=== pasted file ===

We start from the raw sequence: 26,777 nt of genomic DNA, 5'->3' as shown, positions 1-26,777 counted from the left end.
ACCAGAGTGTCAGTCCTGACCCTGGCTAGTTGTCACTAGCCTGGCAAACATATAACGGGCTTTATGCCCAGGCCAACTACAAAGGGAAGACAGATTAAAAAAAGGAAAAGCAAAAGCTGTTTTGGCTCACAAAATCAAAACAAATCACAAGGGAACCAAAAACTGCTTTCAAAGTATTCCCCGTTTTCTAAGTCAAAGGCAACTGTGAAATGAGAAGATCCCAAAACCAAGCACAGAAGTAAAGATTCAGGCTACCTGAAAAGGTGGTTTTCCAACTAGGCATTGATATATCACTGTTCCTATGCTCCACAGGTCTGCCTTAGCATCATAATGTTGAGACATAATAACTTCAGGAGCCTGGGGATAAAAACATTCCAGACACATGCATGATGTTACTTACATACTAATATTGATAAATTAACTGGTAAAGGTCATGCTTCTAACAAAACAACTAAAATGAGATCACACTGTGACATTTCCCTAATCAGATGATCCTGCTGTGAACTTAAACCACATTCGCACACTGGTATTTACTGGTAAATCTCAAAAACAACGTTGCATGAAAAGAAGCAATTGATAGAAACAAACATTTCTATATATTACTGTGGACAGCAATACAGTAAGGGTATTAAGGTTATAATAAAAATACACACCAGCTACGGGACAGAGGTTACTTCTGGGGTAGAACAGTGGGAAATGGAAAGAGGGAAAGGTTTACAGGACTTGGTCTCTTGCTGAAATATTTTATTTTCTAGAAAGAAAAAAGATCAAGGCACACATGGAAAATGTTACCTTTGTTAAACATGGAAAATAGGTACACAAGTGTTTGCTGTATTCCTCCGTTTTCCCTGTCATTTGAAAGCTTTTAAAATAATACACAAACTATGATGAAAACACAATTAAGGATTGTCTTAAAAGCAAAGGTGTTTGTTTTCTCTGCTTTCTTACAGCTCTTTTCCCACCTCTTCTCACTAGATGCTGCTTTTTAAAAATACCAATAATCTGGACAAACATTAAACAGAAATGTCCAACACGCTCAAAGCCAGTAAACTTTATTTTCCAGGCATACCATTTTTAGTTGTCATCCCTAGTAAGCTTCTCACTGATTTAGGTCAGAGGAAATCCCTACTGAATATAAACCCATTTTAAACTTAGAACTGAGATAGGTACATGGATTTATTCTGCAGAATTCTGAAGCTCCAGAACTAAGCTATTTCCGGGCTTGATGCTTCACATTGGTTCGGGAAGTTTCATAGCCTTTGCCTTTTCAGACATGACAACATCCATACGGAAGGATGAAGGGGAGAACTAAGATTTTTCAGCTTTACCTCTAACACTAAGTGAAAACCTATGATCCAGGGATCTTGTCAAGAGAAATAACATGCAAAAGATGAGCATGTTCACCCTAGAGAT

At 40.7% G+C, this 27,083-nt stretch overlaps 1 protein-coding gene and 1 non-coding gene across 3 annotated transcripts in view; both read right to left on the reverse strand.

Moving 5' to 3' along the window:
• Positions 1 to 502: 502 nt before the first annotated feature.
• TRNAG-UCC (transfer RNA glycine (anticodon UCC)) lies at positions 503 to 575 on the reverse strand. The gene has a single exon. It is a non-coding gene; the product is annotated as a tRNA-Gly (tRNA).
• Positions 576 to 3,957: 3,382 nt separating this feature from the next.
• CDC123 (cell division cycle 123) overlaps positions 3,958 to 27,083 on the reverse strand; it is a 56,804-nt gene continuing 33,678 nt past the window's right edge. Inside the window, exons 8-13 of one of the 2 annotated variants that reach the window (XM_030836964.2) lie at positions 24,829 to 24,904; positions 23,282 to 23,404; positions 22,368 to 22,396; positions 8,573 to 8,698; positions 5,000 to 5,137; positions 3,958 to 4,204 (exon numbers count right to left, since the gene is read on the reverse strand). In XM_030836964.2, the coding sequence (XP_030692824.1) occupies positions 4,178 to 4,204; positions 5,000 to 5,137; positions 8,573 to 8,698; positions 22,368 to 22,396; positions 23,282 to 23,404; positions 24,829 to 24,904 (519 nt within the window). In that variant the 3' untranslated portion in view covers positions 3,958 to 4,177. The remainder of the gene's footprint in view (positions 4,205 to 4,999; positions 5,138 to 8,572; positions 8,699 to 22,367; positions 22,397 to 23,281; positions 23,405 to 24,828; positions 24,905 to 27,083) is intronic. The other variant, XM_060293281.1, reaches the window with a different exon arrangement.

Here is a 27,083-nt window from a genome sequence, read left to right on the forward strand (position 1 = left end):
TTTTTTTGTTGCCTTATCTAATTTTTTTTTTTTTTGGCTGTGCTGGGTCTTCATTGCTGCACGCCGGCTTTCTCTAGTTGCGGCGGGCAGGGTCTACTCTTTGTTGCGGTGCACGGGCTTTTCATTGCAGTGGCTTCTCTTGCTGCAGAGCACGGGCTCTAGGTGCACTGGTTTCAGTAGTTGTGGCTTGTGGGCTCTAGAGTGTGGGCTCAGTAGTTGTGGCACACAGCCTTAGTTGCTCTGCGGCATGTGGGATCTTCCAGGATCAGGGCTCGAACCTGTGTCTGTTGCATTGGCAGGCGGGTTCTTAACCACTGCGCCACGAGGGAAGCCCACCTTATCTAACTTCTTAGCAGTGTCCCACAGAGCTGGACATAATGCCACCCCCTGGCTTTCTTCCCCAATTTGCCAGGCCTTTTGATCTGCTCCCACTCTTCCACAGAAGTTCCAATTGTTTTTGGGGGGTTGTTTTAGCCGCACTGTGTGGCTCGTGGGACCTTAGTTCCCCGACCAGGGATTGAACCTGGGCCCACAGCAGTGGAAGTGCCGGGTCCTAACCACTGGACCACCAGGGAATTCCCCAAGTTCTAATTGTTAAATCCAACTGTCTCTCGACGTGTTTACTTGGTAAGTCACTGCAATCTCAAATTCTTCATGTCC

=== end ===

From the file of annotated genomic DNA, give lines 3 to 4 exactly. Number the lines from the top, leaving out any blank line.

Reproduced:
At 40.7% G+C, this 27,083-nt stretch overlaps 1 protein-coding gene and 1 non-coding gene across 3 annotated transcripts in view; both read right to left on the reverse strand.

Moving 5' to 3' along the window: